Saturday 22nd October 2016                 Change text size:

The inevitability of easing pressure on humanity’s ecological credit card


The Earth is currently in a period of ecological overshoot. We’re increasingly using more resources than are actually available to us on a yearly basis. Alex Blackburne writes how a shift towards a sustainable future, using fewer resources, is decisively inescapable.

The Earth’s resources are deteriorating at an alarming rate. Whilst Blue & Green Tomorrow isn’t here to scaremonger, we are here to highlight the growing need for sustainable living and investment.

We realise the growing strain the human race is placing on some of the things it takes for granted.

In December, Blue & Green Tomorrow asked whether our investments are building the future we want for the following generations – namely our children and grandchildren.

Put simply, unsustainable investment is building a future that won’t exist.

That might sound overly mystical, but the fact is, if we carry on investing our money in unsustainable places, which in turn use up precious finite resources, there won’t be a future for our ancestors.

To put things in perspective, we’ve come up with an infographic that shows when some of the most valuable world resources will run out, based on the lives of the 679,029 children born in the UK in the year 2000.

At what age will resources run out for the 679029 children born in the UK in the year 2000?: Ben Willers . (Click to enlarge).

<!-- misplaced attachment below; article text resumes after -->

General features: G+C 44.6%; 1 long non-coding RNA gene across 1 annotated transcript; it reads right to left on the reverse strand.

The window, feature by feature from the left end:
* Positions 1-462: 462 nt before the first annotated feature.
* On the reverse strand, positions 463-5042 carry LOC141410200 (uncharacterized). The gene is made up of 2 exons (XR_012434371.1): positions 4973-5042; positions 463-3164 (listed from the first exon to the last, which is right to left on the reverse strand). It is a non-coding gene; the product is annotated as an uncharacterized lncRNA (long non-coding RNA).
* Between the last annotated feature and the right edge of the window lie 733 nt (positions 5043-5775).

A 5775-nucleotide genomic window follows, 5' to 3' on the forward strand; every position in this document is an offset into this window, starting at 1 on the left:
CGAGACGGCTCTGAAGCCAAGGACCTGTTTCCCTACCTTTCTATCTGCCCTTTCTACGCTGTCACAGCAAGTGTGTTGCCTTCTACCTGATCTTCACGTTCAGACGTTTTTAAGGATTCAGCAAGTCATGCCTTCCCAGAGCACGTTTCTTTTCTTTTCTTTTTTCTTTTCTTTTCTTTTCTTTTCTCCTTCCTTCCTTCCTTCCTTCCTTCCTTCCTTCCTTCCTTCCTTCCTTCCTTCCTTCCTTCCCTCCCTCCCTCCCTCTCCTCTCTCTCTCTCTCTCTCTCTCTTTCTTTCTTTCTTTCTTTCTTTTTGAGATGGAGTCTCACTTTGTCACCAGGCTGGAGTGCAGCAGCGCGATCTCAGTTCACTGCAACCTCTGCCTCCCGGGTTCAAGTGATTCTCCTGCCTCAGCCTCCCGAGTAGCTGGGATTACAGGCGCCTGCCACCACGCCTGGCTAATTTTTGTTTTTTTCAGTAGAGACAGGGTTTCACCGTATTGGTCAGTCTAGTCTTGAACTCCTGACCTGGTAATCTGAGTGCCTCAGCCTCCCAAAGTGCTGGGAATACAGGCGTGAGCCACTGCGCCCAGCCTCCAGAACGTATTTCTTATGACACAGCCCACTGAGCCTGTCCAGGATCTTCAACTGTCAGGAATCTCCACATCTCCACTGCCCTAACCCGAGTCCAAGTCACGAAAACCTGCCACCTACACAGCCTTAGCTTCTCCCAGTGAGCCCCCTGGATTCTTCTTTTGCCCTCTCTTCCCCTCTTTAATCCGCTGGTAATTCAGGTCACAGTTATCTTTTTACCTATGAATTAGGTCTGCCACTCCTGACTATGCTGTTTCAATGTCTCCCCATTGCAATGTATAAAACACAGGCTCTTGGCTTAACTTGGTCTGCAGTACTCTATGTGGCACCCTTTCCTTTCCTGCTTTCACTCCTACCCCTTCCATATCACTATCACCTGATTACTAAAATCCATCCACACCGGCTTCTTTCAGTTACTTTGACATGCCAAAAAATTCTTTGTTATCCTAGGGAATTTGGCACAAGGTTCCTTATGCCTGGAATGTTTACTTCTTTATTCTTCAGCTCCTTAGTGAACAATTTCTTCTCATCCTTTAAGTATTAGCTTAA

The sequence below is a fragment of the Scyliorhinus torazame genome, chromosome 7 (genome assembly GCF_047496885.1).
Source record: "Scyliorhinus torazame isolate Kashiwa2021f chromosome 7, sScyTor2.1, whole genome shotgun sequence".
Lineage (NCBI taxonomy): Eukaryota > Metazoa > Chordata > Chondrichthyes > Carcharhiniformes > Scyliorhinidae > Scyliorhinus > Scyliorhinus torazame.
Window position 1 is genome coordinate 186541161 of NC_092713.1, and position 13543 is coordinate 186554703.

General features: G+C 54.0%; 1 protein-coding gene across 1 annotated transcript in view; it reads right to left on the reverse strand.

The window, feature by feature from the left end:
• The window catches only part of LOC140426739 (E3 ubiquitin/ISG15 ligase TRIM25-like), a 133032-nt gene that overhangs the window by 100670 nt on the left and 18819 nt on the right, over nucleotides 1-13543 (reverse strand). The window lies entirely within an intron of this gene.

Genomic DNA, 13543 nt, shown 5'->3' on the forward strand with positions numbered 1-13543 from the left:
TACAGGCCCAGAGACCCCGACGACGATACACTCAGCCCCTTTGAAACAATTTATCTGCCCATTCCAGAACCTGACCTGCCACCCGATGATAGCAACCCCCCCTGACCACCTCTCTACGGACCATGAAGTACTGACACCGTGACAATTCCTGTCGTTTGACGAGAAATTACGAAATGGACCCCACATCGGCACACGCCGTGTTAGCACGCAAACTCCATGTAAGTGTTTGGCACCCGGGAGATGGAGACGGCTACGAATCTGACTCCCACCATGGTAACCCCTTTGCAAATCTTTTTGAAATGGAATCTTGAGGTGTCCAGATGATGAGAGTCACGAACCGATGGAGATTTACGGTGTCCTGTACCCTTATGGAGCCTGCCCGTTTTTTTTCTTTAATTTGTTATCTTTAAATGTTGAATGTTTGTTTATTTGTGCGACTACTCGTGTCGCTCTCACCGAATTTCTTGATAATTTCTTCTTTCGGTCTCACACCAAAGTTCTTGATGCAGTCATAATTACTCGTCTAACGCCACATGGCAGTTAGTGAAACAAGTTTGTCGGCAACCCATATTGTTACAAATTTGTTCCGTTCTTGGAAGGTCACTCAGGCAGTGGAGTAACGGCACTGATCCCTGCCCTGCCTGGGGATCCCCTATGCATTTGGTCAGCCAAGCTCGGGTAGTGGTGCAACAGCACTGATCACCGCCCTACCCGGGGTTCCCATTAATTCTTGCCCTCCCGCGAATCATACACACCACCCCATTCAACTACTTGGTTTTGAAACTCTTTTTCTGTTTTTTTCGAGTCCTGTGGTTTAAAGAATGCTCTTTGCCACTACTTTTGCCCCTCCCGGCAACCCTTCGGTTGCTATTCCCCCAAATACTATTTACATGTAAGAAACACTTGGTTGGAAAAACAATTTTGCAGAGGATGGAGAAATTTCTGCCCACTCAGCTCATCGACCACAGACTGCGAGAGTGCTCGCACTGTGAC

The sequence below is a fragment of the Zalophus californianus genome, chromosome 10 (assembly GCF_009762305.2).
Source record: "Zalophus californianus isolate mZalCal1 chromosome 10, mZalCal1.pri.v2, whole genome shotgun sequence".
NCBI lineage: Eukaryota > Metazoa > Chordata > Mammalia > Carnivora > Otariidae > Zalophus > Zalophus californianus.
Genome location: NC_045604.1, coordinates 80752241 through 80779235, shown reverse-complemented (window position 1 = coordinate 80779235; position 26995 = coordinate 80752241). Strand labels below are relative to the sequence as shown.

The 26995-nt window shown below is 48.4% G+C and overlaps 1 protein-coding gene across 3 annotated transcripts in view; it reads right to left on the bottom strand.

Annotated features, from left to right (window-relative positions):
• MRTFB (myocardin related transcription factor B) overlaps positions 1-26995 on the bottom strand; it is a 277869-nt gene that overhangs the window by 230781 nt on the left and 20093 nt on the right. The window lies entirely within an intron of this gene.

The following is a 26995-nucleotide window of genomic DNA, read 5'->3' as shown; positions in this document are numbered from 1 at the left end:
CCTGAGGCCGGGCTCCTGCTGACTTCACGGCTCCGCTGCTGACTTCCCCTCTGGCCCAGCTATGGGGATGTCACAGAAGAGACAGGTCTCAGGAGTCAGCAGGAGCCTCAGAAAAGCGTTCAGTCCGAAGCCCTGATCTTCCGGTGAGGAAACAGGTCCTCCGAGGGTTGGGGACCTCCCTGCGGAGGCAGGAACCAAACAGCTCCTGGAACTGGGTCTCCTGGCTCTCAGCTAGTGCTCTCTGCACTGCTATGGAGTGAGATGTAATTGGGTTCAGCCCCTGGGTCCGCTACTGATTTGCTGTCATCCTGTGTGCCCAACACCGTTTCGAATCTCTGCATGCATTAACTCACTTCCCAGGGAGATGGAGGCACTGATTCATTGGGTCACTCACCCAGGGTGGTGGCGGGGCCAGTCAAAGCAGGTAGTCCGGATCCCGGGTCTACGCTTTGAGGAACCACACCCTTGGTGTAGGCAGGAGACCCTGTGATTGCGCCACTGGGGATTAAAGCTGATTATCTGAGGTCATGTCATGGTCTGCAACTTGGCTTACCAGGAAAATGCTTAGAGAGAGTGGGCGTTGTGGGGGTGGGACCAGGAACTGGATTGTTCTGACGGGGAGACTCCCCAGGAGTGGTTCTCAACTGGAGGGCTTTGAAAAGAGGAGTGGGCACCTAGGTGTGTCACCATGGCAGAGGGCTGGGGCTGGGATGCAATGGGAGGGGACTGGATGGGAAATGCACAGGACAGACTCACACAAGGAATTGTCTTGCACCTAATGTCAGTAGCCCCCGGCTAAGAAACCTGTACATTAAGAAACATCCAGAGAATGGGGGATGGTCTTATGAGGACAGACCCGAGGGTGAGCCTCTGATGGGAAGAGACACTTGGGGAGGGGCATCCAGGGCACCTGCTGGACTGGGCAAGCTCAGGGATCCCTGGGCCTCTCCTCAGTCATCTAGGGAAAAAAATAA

Assuming production of these resources remains the same, the rates of complete exhaustion range from 13 years to 1,812 years. But assuming production continues to grow at the rate it is currently, then everything from the list will be extinct by the time those children reach 108.

Some of the elements in the chart are becoming scarce at an alarming rate. Antimony, for example, an element that is used to make drugs and batteries, has a lifespan of less than 15 years.

Chromium, which is used to make paint, is set to last just over that, whilst tin has a best case scenario existence of just 20 more years.

We will, one day, be using fewer resources. But whether this is by choice or not remains to be seen.
If we carry on the way we are, by 2050, the Earth will need over two planets worth of resources a year to survive.

Susan Burns, associate director of the Global Network Footprint, an international sustainability think-tank, described how humanity was “living off its ecological credit card” in this video explaining ecological overshoot, meaning we’re using more resources than we have.

There is inevitably going to be a point where we can’t continue anymore because there are simply no more resources left to exploit.

The UN’s Resilient People, Resilient Planet: A future worth choosing report highlights ways for businesses to adopt sustainable development, and Richard Branson’s Virgin Group has taken steps in the right direction.

The Big Red Box project personifies sustainable lifestyles, and asks people what sustainable idea they’d put in the box.

In a video documenting the thoughts of Virgin CEOs, Jean Oelwang of Virgin Unite said, “The world is facing a perfect storm right now. We have the environmental crisis, the poverty crisis and the financial crisis, and we strongly believe that businesses have to be part of the solution”.

Individuals like you can play a part, too.

Choosing to invest your money sustainably, ethically or responsibly in companies that don’t exhaust the Earth’s vital resources will go a long way to achieving an intentional lower resource usage.

Ask your financial adviser how to do this, or fill in our online form. We can help you make the switch.

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